== Quick Intro

Rules of the road:

  * Everything you enter is pure Ruby. When you type, you are typing pure Ruby.
  * When in doubt of what something is: use #inspect by doing command[:inspect]
  * #[] allows you to run methods of Executables, Pipes, and StringMethods
    without accidentally running them.

Sample commands and shizzle:

  ari: ~/src/chitin % ls
  ari: ~/src/chitin % 5 + 4
  ari: ~/src/chitin % ll = ls -:al
  ari: ~/src/chitin % hg.stat
  ari: ~/src/chitin % hg.stat | wc | L {|i| i.size }
  ari: ~/src/chitin % hg.stat | wc | L {|i| i.size } > '/tmp/test.out'
  ari: ~/src/chitin % 44 - 2
  ari: ~/src/chitin % _ + 5
  ari: ~/src/chitin % wget "http://bigbad.evils.in
  ari: ~/src/chitin % _ # run the same command again

Look! Thanks to Mon_Ouie, it even has syntax highlighting on the line as you
type! Hooray! Thank you, monsieur!

For the most part, you can just use chitin as you would bash or any other

Why should you use Chitin?

  * You can do simple arithmatic on the command line without having to switch
  * The power of Ruby in a shell
  * The command utility of a shell in Ruby
  * No underlying shell usage
  * A much more programmatic shell
  * Prevents against accidental `rm -rf /usr /local/bin` like that one thing
    we all saw on Reddit.
  * Syntax highlighting while you type
  * Makes for a great Christmas present
  * Text processing is SO. MUCH. EASIER.
  * Great library for calling executable files from your own program without
    shelling your soul or shelling out.

== The Library

Buckle up, kids:

  include Chitin

Real simply, here's how you create a reference to a file with Chitin:

  f = FileObject.new "/bin/ls"
  f = F "/bin/ls"

and a directory:

  d = Directory.new "/bin"
  d = D "/bin"

Which is sweet and all, but you kinda need read and write priveleges in order
to read and write to it. And if you're writing to /bin/ls, you're a bad person.

So we can make it an executable really easily:

  f = Executable.new "/bin/ls"

By default, it reads and writes from and to, respectively, empty pipes.
So to make it work in a standard manner, we need to set it up to use STDIN,

  f.in.reopen  STDIN  # f.in is the input to f
  f.out.reopen STDOUT # f.out is the output of f
  f.err.reopen STDERR # f.err is the error of f

We can easily run this:



A more complicated example of "cat /tmp/cool | wc -l":

  f = Executable.new "/bin/cat", "/tmp/cool"
  g = Executable.new "/bin/wc", "-l"

Now we link them together (something like f | g)

  g.in.reopen f.out

And make the overall input and output visible to us

  f.in.reopen  STDIN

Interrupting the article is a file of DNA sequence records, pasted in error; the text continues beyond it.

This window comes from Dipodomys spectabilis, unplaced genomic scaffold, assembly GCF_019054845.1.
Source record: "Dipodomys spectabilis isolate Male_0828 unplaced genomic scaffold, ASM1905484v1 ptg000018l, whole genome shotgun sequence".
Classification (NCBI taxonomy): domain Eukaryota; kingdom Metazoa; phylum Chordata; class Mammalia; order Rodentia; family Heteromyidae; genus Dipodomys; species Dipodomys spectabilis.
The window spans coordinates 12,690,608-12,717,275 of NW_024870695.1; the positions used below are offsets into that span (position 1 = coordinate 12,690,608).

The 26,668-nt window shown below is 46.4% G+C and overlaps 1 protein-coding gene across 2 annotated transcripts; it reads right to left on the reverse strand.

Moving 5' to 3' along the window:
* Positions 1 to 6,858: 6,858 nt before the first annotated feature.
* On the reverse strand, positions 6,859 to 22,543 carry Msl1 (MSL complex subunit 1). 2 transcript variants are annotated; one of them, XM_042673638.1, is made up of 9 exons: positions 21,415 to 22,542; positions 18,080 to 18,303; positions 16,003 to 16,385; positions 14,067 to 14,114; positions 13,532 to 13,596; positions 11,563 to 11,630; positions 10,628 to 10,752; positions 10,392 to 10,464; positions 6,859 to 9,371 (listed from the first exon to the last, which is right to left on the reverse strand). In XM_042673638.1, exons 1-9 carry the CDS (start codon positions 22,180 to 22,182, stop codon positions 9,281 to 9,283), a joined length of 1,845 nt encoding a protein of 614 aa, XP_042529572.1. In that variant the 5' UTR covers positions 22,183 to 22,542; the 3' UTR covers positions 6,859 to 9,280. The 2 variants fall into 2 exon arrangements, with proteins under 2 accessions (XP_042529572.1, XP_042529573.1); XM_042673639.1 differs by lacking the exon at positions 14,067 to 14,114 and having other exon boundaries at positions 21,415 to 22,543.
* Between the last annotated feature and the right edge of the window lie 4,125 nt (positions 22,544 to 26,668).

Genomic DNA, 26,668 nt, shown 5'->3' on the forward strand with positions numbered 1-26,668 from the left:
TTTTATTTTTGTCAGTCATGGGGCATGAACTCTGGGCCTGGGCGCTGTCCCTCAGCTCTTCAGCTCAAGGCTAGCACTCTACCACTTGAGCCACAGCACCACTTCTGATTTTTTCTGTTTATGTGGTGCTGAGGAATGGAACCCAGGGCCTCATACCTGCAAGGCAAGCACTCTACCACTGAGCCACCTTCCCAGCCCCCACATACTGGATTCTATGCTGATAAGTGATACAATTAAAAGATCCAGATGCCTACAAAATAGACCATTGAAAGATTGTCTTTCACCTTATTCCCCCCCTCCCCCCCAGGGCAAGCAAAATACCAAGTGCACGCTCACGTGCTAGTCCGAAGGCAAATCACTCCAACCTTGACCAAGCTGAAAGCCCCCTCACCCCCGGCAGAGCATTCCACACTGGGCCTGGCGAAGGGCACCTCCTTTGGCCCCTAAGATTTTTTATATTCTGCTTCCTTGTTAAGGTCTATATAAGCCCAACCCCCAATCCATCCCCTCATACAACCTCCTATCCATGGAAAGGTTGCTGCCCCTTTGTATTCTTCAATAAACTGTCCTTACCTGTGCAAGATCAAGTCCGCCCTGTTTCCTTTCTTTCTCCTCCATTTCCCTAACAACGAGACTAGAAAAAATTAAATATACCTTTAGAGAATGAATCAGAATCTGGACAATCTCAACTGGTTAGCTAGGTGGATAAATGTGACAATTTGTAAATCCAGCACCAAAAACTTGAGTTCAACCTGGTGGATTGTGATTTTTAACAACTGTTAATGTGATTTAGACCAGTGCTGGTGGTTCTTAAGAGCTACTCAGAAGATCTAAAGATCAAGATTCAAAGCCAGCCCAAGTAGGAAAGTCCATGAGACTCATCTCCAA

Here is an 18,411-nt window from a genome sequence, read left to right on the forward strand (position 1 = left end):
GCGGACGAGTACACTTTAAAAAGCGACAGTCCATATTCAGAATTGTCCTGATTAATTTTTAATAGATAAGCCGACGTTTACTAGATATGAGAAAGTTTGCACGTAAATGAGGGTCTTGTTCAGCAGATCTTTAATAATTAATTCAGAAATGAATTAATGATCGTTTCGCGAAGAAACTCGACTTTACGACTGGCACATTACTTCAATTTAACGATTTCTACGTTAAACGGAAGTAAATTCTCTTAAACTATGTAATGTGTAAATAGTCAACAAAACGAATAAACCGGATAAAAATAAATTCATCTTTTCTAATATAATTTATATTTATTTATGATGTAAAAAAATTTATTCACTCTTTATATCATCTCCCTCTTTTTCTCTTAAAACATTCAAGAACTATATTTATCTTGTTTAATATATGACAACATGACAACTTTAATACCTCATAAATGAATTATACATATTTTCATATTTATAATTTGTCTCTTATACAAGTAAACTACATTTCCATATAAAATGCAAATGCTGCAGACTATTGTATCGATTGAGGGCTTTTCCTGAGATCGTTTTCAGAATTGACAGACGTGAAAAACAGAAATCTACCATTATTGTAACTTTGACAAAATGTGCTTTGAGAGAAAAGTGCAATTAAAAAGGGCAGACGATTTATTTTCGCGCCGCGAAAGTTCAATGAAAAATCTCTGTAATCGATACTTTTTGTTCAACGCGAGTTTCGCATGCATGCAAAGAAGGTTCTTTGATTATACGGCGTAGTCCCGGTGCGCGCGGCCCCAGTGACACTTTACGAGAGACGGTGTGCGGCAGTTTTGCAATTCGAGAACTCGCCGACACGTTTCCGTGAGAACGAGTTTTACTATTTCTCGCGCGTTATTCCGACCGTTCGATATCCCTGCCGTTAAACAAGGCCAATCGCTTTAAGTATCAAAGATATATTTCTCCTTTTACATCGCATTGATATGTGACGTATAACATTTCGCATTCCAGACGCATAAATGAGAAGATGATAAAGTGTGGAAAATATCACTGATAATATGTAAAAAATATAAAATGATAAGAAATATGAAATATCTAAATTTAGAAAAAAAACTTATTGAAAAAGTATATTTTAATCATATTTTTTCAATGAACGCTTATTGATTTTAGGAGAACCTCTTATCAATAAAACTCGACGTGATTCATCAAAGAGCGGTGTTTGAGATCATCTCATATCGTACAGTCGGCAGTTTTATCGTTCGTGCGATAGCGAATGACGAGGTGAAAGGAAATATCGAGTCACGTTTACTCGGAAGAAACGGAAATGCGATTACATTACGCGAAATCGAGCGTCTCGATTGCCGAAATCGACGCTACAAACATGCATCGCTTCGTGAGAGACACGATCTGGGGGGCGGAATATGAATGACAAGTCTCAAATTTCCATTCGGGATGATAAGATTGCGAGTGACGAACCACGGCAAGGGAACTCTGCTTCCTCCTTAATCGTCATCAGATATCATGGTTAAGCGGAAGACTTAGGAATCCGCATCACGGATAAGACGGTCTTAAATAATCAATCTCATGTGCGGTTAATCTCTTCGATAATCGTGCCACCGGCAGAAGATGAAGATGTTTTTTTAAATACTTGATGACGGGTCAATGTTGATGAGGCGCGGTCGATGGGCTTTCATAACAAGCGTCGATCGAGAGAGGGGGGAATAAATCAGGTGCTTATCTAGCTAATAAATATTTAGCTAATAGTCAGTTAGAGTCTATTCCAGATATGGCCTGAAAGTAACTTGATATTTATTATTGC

g.out.reopen STDOUT

and run them

  f.run # since these are asynchronous
  g.run # this seems like an ok thing to do

That's a lot of work, though. Luckily, we can simplify it all:

  STDIN > f | g > STDOUT

What's that? You have another function called h?

  h = Executable.new "/bin/cat"
  pipe = STDIN > f | g | h > STDOUT

And then you can run the pipe simply:


Easy peasy, right? But what if you want to run the exact same command again?
No worries:


It automatically resets itself internally after being run.

You can even use ruby code:

  STDIN > f | gsub(/asdf/, "LAWL") > STDOUT

And you can chain it simply:

  STDIN > f | gsub(/asdf/, "LAWL").chomp > STDOUT

You can even set up a pipe to return a random ruby object of your choice:

  STDIN > f | split.size > STDOUT

Although you have to run it with `pipe.raw_run`.

If you have your own method and you want to take the result of something as an
input, you can use a special proc to make it happen:

  STDIN > f | L {|i| my_method(i) } > STDOUT

And let's say that you want it all into a file. No problemo, broski.

  STDIN > f | L {|i| my_method(i) } > '/tmp/lolwut'

Dis ish goes both ways:

  '/tmp/my_input' > f | L {|i| my_method(i) } > '/tmp/lolwut'


  NULLIN > f | L {|i| my_method(i) } > NULLOUT ^ NULLERR

Git on mah level, son.

== The Shell

Chitin is such named because it is the material that comprises the exoskeleton
shells of insects. Yes, I know insects suck, but chitin is a pretty cool word,
especially when you learn that it's pronounced chitin and not chitin.

By default, chitin gives you a funky prompt that's big like yo mamma. The
reason the default prompt is so AWESOME is so that it doesn't look identical
to my bash prompt (leading me to get confused) but still provides useful
information. Before we continue our tutorial, let's change that. Add the
following bit of code to ~/.chitinrc

  def prompt
    "#{ENV['USER']}: #{short_pwd} % "

1337. Well done! You've been promoted to tenderfoot. I'm proud of you.

So now let's get going with this thang. Try out some random math equation:

  ari: ~/src/chitin % 4 + 5
   => 9
  ari: ~/src/chitin % (1 + 3 + 4  +65 + 7 +345) / 23
   => 18.4782608695652

NB: integer division is off by default because it sucks and always has sucked.
If I'm cranking out some quick maths, I don't want to deal with the fact that

So ladida, you're doing some math, this could be IRB with a few changes.

  ari: ~/src/chitin % ls
  NOTES   README  TODO    bin     lib

Yeah, that's right. We just ran a command. And guess what? We didn't have to
start a shell underneath to get it to work! We also didn't use any system
calls because that would be hell to get right for every system. Though it
might be neat for a future version. Note to self...

But that's not all! Let's make ruby do some heavy lifting for us:

  ari: ~/src/chitin % ls | L {|s| s.split }
   => ["NOTES", "README", "TODO", "bin", "lib"]

Chyeah son, it even returned us a ruby object.

What Chitin as a shell does is it automatically does the STDIN > ... > STDOUT
boilerplate that you saw in the first section. It also automagically runs your
pipe, calling #run in the general case and #raw_run if it's supposed to return

To earn your second class rank, you need to do a few things. First, you must
demonstrate proficiency with the bowline knot and clove hitch. These are just
good life skillz. Second, you must solve a problem for "your friend Jimmy".

Jimmmy has a pokemon folder on his computer that he doesn't want his dad to see.
Unfortunately, Jimmy doesn't know about cryptography and wants to give you
(hah, as if you and Jimmy aren't the same person) a task to solve with Chitin.
Help him hide his pokemon folder from his dad who likes to cd and ls around!

  ari: ~/src/chitin % ls
  NOTES   POKEMON    README  TODO    bin     lib
  ari: ~/src/chitin % ls | L {|s| a = s.gsub /pokemon/i, "digimon"} | cat
  ari: ~/src/chitin % def ls; raw_command('/bin/ls') | L {|s| s.gsub /pokemon/i, "digimon" } | cat; end
   => nil
  ari: ~/src/chitin % ls